While the all consuming presence of Amazon and other major e-retailers is one reason for the downturn in brick-and-mortar spaces, e-commerce is only one of the factors disrupting traditional retail. In fact, highly curated and bespoke retail experiences, different from traditional retail, are a bigger engine of change in the space. This is true across industries, as brands from Starbucks to Hermès are leveraging their customers’ desire for curation and unique in-store experiences to revolutionize brick-and-mortar locations. For instance, Hermès has made clear distinctions amongst their products so only certain items can be bought online. Their famous Birkin Bag, for instance, can still only be bought in stores.
Starbucks has taken their traditional storefronts and created three separate offerings for different types of consumers. While the traditional Starbucks Cafe still exists, Reserve stores offer more unique drinks at a higher price point; Reserve Roastery and Tasting Rooms, on the other hand, are geared towards consumers who want a truly unique experience. Even traditional e-commerce brands are moving towards having a physical presence, as brick-and-mortar space occupied by retailers who started online have grown by approximately 1,000 percent since 2012, according to real-estate data company CoStar Group.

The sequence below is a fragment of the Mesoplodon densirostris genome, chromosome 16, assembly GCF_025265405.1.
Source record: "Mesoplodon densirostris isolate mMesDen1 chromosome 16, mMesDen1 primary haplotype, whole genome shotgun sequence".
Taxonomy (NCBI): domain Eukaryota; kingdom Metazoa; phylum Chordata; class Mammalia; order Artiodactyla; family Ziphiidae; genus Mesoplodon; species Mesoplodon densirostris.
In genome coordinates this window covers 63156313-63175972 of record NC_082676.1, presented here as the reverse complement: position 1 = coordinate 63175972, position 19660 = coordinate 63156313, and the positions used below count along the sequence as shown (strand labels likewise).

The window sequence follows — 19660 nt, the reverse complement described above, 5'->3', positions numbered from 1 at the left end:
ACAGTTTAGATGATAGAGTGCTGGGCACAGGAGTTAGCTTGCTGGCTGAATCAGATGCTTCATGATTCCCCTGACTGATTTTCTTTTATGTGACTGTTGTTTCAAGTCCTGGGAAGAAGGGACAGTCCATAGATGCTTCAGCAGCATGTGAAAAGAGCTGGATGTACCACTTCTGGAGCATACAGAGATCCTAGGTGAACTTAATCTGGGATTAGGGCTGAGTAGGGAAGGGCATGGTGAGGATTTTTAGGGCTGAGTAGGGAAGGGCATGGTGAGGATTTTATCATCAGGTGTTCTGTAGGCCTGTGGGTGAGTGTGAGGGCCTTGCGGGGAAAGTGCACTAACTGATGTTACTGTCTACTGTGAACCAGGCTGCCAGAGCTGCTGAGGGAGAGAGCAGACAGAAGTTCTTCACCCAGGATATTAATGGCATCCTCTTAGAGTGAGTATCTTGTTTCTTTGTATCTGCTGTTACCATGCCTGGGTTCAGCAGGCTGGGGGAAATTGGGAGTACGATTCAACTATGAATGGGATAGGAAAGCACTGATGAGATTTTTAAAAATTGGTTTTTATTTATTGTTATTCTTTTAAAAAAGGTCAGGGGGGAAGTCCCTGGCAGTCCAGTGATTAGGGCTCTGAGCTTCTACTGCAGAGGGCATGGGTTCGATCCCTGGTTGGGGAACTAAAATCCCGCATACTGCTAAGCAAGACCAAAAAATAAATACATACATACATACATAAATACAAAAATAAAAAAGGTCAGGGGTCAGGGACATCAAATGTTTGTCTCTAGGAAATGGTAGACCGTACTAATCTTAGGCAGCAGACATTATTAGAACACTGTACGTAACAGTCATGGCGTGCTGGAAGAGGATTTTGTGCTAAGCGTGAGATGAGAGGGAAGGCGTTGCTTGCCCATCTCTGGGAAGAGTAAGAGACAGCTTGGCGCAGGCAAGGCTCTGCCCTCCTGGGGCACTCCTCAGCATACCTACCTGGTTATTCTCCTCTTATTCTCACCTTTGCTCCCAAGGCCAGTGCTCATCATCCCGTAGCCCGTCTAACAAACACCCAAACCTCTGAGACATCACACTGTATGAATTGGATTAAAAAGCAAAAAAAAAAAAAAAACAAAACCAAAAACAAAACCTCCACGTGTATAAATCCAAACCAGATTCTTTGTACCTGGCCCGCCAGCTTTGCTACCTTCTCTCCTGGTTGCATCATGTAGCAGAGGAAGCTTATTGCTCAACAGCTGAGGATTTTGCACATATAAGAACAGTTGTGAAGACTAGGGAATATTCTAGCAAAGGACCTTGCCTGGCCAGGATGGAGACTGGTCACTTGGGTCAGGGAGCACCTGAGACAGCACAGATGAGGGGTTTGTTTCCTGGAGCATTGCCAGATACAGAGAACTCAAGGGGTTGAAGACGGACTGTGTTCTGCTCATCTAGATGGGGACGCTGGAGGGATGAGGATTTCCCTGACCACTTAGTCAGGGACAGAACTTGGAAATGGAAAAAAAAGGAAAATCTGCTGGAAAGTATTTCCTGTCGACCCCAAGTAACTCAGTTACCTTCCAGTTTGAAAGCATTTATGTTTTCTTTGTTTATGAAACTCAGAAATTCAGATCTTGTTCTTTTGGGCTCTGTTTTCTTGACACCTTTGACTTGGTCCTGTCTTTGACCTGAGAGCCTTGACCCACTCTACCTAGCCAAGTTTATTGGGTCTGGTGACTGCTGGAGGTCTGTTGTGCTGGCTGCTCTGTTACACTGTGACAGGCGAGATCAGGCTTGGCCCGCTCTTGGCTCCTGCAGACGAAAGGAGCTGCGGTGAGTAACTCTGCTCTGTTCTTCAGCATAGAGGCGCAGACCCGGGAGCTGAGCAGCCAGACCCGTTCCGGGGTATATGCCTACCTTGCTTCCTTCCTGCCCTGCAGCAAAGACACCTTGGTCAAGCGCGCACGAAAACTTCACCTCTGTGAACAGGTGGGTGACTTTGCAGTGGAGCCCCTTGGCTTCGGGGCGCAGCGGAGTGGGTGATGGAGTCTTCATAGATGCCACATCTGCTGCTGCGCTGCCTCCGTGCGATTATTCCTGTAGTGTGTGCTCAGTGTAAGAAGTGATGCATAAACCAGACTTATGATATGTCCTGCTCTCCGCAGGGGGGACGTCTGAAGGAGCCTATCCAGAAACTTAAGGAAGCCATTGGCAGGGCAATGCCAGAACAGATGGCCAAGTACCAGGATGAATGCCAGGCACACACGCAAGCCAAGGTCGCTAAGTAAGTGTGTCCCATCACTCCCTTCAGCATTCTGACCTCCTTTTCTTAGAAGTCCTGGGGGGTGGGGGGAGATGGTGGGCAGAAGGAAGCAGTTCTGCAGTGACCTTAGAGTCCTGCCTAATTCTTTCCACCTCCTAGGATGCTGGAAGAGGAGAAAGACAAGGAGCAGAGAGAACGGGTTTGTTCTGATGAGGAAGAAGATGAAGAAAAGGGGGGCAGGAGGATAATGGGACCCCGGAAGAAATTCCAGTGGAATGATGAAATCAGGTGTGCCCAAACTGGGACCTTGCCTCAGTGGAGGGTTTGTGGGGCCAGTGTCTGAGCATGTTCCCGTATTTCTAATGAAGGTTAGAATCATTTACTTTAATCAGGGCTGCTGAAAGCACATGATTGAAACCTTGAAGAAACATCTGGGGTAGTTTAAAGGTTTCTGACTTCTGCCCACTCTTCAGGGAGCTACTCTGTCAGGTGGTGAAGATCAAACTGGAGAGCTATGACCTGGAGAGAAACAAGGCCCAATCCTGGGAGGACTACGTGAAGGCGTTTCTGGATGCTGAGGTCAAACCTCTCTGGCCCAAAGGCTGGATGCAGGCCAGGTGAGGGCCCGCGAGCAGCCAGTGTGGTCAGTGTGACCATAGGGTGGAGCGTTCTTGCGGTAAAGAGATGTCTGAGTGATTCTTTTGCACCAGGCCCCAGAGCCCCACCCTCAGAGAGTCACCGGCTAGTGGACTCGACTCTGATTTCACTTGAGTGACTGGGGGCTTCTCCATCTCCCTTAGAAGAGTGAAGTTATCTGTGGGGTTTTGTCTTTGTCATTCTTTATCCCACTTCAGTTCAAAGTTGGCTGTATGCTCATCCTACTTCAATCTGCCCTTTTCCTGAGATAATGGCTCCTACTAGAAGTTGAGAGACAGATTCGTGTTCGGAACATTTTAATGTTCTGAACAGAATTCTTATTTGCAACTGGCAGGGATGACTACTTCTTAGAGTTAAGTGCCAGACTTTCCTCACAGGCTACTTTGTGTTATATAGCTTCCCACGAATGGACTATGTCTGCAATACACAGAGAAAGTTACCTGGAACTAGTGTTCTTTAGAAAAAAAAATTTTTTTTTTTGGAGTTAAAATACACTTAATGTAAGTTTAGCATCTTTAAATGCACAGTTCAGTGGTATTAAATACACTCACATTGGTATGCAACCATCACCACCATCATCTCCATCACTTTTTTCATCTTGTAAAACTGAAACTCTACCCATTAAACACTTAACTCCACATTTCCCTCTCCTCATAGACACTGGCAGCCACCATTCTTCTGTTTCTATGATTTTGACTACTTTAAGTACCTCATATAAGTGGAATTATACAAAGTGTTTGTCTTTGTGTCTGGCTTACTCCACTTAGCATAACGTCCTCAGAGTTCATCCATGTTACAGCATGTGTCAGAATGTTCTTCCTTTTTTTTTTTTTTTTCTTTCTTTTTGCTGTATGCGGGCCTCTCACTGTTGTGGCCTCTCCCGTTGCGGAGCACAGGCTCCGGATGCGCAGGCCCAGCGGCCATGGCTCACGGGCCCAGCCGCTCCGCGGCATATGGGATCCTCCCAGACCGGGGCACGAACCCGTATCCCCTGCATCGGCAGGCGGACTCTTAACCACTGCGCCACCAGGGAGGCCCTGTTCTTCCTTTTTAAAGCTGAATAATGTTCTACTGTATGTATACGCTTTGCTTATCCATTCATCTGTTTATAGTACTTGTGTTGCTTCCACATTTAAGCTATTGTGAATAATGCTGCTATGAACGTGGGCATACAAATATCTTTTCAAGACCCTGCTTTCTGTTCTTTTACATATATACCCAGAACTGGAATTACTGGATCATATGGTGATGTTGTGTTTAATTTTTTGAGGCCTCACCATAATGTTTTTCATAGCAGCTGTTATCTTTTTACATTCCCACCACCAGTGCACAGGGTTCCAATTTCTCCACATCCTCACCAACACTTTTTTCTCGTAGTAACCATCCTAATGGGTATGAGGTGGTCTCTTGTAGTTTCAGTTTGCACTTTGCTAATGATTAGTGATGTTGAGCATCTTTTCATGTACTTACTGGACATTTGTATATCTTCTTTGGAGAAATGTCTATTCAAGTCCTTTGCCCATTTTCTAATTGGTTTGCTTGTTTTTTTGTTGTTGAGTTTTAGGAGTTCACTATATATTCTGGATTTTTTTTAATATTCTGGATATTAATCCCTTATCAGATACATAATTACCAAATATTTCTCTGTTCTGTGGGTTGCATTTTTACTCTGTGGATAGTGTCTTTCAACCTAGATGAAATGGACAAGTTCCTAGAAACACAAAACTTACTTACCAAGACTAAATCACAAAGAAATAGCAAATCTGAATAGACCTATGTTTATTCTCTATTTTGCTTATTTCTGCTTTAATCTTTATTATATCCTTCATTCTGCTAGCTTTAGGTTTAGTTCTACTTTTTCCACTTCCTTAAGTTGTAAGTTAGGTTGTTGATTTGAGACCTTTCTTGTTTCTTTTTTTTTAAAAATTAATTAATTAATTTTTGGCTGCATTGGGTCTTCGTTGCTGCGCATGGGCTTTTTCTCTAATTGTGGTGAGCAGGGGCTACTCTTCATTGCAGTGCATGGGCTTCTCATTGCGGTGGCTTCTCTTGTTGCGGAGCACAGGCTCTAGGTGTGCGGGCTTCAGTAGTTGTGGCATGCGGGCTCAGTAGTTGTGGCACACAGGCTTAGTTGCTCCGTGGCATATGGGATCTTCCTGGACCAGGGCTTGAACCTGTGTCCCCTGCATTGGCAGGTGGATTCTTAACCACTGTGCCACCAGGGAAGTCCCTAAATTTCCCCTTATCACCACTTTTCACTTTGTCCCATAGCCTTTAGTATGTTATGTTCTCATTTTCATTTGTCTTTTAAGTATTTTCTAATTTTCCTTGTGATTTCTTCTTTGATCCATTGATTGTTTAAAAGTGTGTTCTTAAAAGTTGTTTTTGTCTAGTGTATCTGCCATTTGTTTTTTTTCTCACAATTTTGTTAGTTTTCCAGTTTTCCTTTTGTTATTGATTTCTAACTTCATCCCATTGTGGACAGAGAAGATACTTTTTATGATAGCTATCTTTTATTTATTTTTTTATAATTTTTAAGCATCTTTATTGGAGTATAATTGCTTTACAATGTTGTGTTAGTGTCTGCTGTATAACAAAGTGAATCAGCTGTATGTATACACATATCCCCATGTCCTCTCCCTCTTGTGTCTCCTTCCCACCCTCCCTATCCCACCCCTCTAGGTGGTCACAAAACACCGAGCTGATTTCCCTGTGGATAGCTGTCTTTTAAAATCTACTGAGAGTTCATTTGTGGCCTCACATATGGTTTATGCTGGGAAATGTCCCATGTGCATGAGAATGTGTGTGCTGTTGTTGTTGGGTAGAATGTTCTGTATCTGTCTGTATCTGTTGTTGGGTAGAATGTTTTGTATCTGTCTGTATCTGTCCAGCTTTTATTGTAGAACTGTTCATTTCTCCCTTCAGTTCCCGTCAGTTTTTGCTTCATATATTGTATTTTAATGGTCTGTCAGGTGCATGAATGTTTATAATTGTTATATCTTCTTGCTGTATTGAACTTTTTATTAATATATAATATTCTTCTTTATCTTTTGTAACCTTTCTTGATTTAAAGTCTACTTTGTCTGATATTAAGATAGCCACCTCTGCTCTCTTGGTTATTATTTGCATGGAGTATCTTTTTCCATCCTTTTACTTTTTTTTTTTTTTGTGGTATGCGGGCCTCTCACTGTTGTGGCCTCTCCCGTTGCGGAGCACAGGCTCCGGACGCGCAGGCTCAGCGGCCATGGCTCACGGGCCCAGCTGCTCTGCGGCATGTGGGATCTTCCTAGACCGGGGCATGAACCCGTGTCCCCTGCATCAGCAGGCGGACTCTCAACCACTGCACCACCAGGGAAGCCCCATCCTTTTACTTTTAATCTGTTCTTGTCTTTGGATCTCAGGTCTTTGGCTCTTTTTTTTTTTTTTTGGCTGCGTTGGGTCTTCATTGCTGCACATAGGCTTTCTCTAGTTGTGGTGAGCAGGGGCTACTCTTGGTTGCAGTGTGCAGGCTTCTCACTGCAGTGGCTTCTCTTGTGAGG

What does this all mean? While traditional department stores such as JC Penny and Lord & Taylor may indeed be facing turbulent times, the demand for brick-and-mortar retail does exist. It has, however, evolved into a desire for unique, curated experiences.
Curated experiences are only one way brands today are disrupting the retail landscape. Bluemercury, a leading luxury beauty retailer whose CEO and co-founder Marla Beck was the keynote speaker at the conference, has become a disrupter by rethinking the way firms classify their employees. Rather than being a part of the traditional, hourly retail workforce, Bluemercury employees are full-time workers with benefits. Beck believes that this has undoubtedly been a strategic advantage for her company, as it has enabled a truly customer-centric mindset to permeate company culture. By having employees be full-timers, Bluemercury has been able to maximize return on institutional knowledge, as employees remain with the company for longer. This enables employees at each location to build better long-term relationships with their customers, getting to know why they buy the products they buy, and creating a better overall experience for the customers. This then leads to more repeat customers, and better customer outcomes.